RBI surprises with early post-budget rate cut

Mumbai: The Reserve Bank of India (RBI) lowered its policy repo rate by 25 basis points to 7.5 percent on Wednesday, its second inter-meeting cut this year on the back of easing inflation and what it said was the “weak state” of parts of the economy.

Reserve Bank Governor Raghuram Rajan
Reserve Bank Governor Raghuram Rajan

Although markets had broadly expected the RBI to cut rates again after its surprise January easing, few had expected a move as early as this week, just days after the government presented its annual budget for the coming fiscal year.

“Given low capacity utilisation and still-weak indicators of production and credit off-take, it is appropriate for the Reserve Bank to be pre-emptive in its policy action to utilise available space for monetary accommodation,” RBI Governor Raghuram Rajan said in a statement.

The cut comes days after the government and the Reserve Bank of India agreed to formally adopt inflation targeting, although the central bank had been effectively using targets since early 2014.

Analysts said the RBI’s rate cut appeared to give backing to the government’s fiscal plans and its pledge to exercise responsibility despite a delay in meeting a fiscal deficit target of 3 percent of gross domestic product by a year to 2017/18.

“The Reserve Bank of India is expressing its confidence on inflation outlook,” said Radhika Rao, economist at DBS in Singapore. “This also means that despite a higher fiscal deficit, the quality of fiscal consolidation has satisfied central bank’s expectations.”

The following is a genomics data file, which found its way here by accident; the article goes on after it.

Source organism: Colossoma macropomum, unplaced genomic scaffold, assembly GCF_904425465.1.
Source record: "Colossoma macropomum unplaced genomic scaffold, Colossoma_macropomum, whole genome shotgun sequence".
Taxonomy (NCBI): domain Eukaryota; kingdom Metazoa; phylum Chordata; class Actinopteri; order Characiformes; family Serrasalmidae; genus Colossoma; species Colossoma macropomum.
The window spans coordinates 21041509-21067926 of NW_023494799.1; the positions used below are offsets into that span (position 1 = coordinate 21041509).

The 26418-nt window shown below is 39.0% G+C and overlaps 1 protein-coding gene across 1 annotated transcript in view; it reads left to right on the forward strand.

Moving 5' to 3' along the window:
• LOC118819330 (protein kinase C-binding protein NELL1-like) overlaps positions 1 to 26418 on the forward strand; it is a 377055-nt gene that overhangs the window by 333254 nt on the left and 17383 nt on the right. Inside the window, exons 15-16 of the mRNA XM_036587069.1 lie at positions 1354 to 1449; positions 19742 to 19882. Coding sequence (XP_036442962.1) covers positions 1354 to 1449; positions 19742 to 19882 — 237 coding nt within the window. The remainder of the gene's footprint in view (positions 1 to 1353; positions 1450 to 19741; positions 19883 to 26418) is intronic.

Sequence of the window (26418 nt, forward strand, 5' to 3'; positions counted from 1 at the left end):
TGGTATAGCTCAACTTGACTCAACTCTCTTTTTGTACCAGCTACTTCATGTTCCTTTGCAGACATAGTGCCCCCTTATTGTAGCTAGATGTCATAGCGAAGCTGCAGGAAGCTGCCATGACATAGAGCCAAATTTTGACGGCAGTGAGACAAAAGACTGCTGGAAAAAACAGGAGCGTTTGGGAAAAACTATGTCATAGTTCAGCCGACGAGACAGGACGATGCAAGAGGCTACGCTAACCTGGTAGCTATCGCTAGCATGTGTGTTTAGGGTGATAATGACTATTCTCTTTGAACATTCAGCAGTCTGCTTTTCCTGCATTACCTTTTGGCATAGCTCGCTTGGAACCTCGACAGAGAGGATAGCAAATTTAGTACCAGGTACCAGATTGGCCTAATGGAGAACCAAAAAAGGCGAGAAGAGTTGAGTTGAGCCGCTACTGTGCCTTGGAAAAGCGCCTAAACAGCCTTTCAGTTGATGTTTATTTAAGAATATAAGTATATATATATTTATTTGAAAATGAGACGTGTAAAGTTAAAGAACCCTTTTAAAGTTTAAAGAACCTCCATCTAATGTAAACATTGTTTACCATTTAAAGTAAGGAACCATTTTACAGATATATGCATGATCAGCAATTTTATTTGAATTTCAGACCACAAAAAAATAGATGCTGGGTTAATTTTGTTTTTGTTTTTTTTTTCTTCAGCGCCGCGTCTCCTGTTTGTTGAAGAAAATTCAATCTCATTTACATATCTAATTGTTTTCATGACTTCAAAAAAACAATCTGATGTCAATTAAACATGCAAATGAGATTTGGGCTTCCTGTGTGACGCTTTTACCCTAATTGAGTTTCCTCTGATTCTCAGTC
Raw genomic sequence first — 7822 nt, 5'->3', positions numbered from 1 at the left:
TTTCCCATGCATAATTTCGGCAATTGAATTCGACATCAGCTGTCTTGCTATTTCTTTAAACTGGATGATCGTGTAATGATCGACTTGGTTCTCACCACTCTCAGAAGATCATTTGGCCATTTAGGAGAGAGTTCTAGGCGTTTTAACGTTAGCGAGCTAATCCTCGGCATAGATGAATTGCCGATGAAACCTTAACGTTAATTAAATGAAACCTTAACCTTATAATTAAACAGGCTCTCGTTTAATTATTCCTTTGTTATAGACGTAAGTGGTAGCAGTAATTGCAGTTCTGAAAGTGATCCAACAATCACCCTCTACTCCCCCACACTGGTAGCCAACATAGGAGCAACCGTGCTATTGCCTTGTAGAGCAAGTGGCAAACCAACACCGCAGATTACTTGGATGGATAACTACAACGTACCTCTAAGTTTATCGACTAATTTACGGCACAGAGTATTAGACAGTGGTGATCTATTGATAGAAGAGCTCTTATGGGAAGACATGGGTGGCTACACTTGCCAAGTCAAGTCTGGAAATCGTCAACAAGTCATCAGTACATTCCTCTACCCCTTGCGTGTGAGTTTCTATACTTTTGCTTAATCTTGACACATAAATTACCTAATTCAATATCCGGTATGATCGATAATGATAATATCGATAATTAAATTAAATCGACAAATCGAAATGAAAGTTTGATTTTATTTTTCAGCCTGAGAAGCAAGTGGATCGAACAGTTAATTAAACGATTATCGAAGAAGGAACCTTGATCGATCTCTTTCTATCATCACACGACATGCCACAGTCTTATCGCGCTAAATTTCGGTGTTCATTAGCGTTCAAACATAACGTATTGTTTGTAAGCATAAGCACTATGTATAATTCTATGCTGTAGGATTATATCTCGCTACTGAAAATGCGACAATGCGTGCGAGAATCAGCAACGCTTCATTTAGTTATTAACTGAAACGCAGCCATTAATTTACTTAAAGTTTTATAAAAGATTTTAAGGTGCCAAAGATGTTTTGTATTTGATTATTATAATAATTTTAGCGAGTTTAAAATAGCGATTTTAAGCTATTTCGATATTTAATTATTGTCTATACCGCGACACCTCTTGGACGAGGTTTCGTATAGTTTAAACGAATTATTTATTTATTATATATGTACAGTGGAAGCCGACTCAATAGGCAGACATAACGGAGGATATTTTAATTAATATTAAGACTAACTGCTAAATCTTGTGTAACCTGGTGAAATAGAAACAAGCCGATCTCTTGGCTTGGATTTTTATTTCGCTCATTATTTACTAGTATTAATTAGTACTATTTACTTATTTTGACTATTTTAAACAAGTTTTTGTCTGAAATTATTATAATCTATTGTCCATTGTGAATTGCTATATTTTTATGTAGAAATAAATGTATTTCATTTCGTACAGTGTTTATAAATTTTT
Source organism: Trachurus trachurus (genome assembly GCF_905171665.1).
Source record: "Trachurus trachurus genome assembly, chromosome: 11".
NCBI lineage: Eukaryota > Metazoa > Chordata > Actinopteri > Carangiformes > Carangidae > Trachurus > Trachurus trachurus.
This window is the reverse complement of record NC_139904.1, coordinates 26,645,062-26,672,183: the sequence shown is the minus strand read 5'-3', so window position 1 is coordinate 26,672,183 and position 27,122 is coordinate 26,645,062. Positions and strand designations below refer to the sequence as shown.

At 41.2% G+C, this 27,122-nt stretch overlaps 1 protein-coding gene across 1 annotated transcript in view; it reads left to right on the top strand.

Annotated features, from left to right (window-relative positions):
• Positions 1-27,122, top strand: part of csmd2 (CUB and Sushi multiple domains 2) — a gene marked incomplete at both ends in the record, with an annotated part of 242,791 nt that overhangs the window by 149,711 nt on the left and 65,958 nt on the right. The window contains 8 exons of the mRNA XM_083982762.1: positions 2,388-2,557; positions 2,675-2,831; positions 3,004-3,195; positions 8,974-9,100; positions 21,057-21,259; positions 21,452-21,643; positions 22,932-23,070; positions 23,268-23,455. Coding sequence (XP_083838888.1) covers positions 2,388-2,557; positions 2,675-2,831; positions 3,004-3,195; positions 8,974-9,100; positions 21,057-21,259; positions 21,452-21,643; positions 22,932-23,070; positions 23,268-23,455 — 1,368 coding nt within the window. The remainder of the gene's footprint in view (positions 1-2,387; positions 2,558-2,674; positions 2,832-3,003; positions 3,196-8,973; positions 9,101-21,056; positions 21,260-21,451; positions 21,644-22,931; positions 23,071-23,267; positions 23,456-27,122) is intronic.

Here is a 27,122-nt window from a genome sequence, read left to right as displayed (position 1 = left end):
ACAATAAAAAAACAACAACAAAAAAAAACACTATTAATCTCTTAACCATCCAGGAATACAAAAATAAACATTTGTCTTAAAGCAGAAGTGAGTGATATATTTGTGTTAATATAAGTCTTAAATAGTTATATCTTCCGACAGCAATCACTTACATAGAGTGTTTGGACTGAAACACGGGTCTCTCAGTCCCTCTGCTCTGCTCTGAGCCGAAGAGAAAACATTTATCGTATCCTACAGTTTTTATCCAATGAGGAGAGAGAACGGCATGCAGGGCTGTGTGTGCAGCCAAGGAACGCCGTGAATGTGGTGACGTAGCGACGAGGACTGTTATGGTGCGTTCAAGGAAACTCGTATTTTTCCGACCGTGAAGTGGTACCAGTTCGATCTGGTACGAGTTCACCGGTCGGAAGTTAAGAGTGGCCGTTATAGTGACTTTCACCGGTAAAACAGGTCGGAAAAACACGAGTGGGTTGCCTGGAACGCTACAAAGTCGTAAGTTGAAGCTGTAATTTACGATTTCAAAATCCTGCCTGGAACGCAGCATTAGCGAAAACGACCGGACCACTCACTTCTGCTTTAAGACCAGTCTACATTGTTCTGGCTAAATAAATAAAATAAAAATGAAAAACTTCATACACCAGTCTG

Indeed, in an otherwise cautious policy statement, central bank governor Raghuram Rajan said fiscal and monetary policy would work “in a complementary way”: “The fiscal consolidation programme, while delayed, may compensate in quality, especially if state governments are cooperative,” Rajan said.

Indian bonds and rupee rose sharply after the cut. The benchmark 10-year bond yield dropped to as much as 7.61 percent, its lowest level since July 15, 2013. The partially convertible rupee gained to as much as 61.65 to the dollar, its strongest level since Feb. 4.


While Rajan signalled positive trends in inflation, analysts cautioned that the prospect of slashing rates was reduced, given the new inflation targets and a statement that contained words of warning as well as encouragement.

“I feel another 25 bps is possible, maybe in the April policy but after that there will be a pause,” said Rupa Rege Nitsure, group chief economist at L&T Financial Services.

Indian inflation has moderated sharply as oil prices slumped since last year. In January, consumer prices INCPIY=ECI rose an annual 5.11 percent, having fallen from double digity levels as recently as November 2013.

That was well within the inflation target of 4 percent, with a band of plus or minus 2 percentage points, agreed by the RBI and the government, which will be set starting from the financial year ending in March 2017.

Rajan said in the statement the RBI would seek to bring the inflation rate to 4 percent, the midpoint of that band by the end of the two-year period starting in 2016/17.

The statement also noted that the rupee’s relative strength added to disinflationary pressures, although Rajan said the RBI does not target exchange rates or have a target for currency reserves.

Rajan also cast doubt on the government’s revision to its data methodology last month that resulted in the economy showing growth of 7.5 percent year-on-year during the last quarter, higher than China, when previously India’s economy was regarded as struggling to get out of a rut.

“The picture it presents of a robust economy, with growth having picked up significantly over the last three years, is at odds with still-low direct measures of growth of production, credit, imports and capacity utilisation as well as with anecdotal evidence on the state of the economic cycle,” Rajan said.

“Nevertheless, the picture of a steadily recovering economy appears right.”

The RBI had first lowered interest rates this year on Jan. 15, in a similarly unexpected move. Both rate cuts took place outside of the central bank’s scheduled policy review meetings.